Exercise: The Photograph as an Intersection of Gazes: The Example of National Geographic

The Brief:

Read the article ‘The Photograph as an Intersection of Gazes: The Example of National Geographic’ by Catherine Lutz and Jane Collins.

In what ways does the idea of the gaze apply to your photography? What are the implications of this for your practice? Write a short reflective commentary in your learning log.

I really get so frustrated when reading journal articles that refer to a plethora of images, discuss them in great detail, but don’t bother to show them in the article – as this one does. Having just finished reading the resource that OCA had made available as a download, I tried a Google search to see if I could find the photos that are referred to in the article. Lo and behold – I came across an online chapter with a notation scribbled across it citing The Photography Reader by Liz Wells as the source and yes it is there in the book complete with the photos. Wish I had known that from the start!

Lutz and Collins first cover some different traditions of analysing the gaze. The “inter-ethnic looking” that occurs in National Geographic magazines is concerned with the gaze as a means of control. A quick summary of the traditions follows below:

Laura Mulvey

  • gazes are focused in the patriarchal society
  • “split between active/male and passive/female” (Lutz & Collins: 1991: 135)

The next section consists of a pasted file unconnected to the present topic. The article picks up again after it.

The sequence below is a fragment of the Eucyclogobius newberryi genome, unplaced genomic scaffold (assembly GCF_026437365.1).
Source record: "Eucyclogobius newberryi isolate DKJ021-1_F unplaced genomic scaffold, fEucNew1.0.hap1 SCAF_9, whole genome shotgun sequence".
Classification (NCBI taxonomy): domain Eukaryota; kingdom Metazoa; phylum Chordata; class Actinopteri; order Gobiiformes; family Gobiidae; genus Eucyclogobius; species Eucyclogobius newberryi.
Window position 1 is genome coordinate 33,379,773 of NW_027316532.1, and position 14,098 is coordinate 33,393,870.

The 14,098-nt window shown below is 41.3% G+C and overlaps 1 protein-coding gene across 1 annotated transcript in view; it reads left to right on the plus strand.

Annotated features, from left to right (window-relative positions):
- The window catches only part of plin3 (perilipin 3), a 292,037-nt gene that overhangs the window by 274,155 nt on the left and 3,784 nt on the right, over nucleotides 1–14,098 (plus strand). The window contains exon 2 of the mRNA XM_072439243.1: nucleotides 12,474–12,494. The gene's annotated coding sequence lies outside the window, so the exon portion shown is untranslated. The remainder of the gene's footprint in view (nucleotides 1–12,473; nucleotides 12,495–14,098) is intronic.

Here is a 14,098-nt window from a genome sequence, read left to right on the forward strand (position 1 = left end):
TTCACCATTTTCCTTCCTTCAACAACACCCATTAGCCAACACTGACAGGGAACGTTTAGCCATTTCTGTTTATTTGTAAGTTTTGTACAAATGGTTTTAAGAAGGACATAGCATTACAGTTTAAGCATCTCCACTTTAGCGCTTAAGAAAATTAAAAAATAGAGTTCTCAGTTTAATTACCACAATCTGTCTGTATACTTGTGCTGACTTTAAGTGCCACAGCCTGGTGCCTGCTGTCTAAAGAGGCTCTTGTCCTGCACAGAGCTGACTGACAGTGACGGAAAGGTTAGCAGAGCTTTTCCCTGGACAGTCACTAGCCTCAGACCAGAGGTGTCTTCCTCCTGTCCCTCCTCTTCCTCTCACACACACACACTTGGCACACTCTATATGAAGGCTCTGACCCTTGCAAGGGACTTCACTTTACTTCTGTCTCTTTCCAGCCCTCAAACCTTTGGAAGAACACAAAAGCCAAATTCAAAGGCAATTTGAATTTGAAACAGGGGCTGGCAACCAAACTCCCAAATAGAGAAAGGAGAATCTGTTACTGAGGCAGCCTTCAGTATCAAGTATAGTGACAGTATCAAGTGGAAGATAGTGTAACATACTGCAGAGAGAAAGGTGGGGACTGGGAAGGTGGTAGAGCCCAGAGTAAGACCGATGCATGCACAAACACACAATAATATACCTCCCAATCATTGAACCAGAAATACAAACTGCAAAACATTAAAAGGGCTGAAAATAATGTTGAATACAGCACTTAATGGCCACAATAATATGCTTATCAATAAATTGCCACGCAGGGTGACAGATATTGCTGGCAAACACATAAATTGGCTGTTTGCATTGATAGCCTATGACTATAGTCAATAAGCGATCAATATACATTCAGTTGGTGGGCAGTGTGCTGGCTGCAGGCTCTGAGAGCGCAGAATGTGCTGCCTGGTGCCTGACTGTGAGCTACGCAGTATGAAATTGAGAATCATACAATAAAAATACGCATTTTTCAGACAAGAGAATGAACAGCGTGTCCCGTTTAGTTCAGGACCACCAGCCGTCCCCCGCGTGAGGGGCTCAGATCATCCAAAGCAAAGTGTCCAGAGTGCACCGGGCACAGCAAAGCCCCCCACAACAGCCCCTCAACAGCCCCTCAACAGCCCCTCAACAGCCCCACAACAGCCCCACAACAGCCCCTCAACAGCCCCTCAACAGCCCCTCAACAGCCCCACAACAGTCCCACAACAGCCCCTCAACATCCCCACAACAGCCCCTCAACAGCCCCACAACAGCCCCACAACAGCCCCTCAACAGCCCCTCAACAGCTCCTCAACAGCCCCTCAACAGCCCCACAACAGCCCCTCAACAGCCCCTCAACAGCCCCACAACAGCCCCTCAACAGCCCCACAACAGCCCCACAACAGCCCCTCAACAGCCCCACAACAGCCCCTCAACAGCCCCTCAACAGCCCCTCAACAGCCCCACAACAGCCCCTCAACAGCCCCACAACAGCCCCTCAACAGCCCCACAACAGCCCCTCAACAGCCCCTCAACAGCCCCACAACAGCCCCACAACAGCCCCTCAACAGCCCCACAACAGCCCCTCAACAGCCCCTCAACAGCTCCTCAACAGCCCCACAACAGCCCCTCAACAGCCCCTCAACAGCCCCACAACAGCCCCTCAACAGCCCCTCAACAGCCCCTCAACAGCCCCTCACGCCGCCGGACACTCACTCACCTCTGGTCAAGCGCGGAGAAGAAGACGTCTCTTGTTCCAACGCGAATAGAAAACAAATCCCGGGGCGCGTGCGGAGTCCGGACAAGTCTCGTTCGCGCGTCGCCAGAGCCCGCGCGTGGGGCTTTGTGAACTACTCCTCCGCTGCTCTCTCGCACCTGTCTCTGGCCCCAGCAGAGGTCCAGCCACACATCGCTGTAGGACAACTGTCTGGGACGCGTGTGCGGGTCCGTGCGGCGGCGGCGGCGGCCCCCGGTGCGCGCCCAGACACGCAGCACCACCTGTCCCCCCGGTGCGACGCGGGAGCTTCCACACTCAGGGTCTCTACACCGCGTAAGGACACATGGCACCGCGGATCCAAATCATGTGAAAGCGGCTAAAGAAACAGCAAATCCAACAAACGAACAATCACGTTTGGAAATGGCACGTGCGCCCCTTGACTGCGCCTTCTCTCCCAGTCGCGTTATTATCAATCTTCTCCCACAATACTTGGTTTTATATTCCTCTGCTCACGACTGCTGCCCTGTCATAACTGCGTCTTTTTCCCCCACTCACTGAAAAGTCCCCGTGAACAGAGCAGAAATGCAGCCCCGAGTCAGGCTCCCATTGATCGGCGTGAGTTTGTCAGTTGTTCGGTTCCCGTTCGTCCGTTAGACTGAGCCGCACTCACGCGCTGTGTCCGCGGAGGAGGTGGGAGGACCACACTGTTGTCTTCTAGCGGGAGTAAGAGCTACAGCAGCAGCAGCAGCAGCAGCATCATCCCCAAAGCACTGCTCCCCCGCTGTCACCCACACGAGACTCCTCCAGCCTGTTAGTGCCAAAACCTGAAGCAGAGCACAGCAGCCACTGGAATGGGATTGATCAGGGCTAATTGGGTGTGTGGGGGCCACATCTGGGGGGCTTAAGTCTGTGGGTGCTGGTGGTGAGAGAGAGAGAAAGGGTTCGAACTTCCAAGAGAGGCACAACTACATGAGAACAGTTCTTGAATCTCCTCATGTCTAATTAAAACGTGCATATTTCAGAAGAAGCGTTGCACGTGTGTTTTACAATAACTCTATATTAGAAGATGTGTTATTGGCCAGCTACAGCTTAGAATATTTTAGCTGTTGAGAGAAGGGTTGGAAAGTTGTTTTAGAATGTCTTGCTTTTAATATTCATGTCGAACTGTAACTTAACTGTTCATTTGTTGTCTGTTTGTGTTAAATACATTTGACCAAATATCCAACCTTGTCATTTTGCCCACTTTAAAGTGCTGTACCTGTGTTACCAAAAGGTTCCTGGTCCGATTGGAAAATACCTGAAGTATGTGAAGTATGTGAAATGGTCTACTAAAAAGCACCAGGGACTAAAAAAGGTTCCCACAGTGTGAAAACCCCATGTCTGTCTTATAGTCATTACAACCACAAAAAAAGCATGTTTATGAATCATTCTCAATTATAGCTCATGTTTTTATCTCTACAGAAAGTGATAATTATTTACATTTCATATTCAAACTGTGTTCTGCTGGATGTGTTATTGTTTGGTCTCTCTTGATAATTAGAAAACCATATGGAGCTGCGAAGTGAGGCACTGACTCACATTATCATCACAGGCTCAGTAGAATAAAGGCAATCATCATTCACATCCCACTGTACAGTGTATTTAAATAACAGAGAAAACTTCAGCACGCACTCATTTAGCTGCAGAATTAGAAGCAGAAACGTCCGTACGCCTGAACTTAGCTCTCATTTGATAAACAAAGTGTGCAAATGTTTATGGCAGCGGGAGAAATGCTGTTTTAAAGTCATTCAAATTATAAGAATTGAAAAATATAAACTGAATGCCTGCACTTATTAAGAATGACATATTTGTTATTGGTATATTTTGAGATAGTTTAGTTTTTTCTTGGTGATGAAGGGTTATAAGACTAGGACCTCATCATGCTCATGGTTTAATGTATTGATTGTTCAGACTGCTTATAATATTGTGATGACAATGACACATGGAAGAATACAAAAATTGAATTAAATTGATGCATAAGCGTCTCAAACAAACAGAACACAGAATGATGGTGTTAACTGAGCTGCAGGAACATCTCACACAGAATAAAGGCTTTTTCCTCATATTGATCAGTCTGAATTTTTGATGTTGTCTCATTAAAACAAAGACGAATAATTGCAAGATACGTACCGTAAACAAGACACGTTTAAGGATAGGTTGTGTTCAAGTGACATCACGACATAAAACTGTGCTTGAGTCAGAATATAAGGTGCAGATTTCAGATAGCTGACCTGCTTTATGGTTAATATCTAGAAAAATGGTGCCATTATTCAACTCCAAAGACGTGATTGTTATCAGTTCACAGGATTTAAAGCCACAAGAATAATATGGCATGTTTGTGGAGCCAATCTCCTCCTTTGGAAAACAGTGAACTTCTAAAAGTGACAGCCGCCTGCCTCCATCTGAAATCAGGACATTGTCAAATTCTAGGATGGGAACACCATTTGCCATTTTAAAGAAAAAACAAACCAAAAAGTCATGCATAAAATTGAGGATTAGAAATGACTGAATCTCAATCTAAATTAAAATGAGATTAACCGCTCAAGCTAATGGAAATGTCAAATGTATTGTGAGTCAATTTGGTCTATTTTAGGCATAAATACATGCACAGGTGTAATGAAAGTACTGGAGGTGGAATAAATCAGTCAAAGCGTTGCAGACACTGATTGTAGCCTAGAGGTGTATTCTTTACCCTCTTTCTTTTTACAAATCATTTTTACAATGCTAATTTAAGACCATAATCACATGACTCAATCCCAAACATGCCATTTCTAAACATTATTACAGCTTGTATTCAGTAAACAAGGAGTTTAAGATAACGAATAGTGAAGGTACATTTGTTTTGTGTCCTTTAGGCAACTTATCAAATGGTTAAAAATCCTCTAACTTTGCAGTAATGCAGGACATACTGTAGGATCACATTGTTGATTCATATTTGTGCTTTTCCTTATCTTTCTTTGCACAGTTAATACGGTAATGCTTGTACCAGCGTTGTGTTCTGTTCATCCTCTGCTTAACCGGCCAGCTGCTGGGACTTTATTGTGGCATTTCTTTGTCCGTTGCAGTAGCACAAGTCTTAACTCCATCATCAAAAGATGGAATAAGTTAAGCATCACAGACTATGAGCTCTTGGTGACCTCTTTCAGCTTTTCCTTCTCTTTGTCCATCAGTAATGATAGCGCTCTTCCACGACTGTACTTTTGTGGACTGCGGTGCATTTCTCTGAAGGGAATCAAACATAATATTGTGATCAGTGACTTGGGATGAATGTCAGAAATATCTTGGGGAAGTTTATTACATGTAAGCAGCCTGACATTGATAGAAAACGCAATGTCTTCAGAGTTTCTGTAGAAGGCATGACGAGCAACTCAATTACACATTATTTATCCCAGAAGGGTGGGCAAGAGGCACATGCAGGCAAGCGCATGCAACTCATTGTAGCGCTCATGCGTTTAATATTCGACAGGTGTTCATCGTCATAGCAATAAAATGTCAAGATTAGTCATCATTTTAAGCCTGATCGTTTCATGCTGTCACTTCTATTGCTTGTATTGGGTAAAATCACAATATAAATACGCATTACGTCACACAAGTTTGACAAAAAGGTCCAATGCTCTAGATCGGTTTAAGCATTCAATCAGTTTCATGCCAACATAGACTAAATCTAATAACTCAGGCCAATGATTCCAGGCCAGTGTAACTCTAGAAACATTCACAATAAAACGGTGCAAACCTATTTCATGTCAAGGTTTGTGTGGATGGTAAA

• Position of spectator = male and allows for construction of femininity

Reference: Mulvey, L. (1999) ‘Visual Pleasure and Narrative Cinema’ In: Braudy, L. and Cohen, M. (eds.) Film Theory and Criticism: Introductory Readings. New York: Oxford University Press. pp.833–844.

John Berger

  • men = active doers/women = passive presence
  • men by what they do to others/women by their attitudes towards themselves
  • “the surveyor and the surveyed”
  • “Men look at women. Women watch themselves being looked at”
  • “the surveyor of woman  in herself is male”.

Reference: Berger, J. (1972) Ways of Seeing. London: Penguin Books.

Jacques Lacan

The gaze is something distinct from the eye of the beholder and as distinct from simple vision. The gaze comes back from the other who is the self in that looking, but the gaze the self encounters “is not a seen gaze, but a gaze imagined by me in the field of “the Other”.

Reference: Lacan, J. (1981) The Four Fundamental Concepts of Psychoanalysis. New York: Norton.

Homi Bhabha

Gaze is crucial to the colonial gaze. Ambivalence and an unsettling effect must accompany the colonial gaze because mirror = problematic because of self recognition. Looking at the Racial Other places the viewer in a position of both recognizing him in the other and denying that recognition.

Michel Foucault

Close observation of the subject allows for a “normalizing gaze”, which is a surveillance which makes it possible to qualify, classify and punish. Visibility -> differentiates -> punishes.

Reference: Foucault, M. (1995) Discipline and Punish | The Birth of the Prison. Translated by Sheridan, A. (s.l.): Vintage Books.

National Geographic’s gaze = international power relations which allow for surveillance or control of non-Western people.

In the article Lutz and Collins mention that National Geographic filters the looks for the reader via its own gaze. According to them different types of gazes intersect in a National Geographic photograph. They list seven of these types of gazes: